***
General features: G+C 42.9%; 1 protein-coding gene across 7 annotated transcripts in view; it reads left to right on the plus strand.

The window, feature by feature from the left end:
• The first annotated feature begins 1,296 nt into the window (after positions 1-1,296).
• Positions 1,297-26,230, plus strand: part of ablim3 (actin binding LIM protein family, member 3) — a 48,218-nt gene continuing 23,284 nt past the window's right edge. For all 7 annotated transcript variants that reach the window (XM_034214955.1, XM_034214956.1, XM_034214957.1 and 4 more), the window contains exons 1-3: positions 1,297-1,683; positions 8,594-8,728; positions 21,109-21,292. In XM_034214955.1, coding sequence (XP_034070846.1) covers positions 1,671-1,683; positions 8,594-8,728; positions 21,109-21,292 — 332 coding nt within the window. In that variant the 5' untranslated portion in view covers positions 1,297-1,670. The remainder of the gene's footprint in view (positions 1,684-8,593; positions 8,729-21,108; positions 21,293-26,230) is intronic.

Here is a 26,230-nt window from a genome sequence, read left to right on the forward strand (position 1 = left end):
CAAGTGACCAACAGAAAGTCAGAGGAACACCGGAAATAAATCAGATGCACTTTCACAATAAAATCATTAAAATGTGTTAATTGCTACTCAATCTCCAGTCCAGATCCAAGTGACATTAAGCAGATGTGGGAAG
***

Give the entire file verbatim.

General features: G+C 42.9%; 1 protein-coding gene across 7 annotated transcripts in view; it reads left to right on the plus strand.

The window, feature by feature from the left end:
• The first annotated feature begins 1,296 nt into the window (after positions 1-1,296).
• Positions 1,297-26,230, plus strand: part of ablim3 (actin binding LIM protein family, member 3) — a 48,218-nt gene continuing 23,284 nt past the window's right edge. For all 7 annotated transcript variants that reach the window (XM_034214955.1, XM_034214956.1, XM_034214957.1 and 4 more), the window contains exons 1-3: positions 1,297-1,683; positions 8,594-8,728; positions 21,109-21,292. In XM_034214955.1, coding sequence (XP_034070846.1) covers positions 1,671-1,683; positions 8,594-8,728; positions 21,109-21,292 — 332 coding nt within the window. In that variant the 5' untranslated portion in view covers positions 1,297-1,670. The remainder of the gene's footprint in view (positions 1,684-8,593; positions 8,729-21,108; positions 21,293-26,230) is intronic.

Here is a 26,230-nt window from a genome sequence, read left to right on the forward strand (position 1 = left end):
CAAGTGACCAACAGAAAGTCAGAGGAACACCGGAAATAAATCAGATGCACTTTCACAATAAAATCATTAAAATGTGTTAATTGCTACTCAATCTCCAGTCCAGATCCAAGTGACATTAAGCAGATGTGGGAAG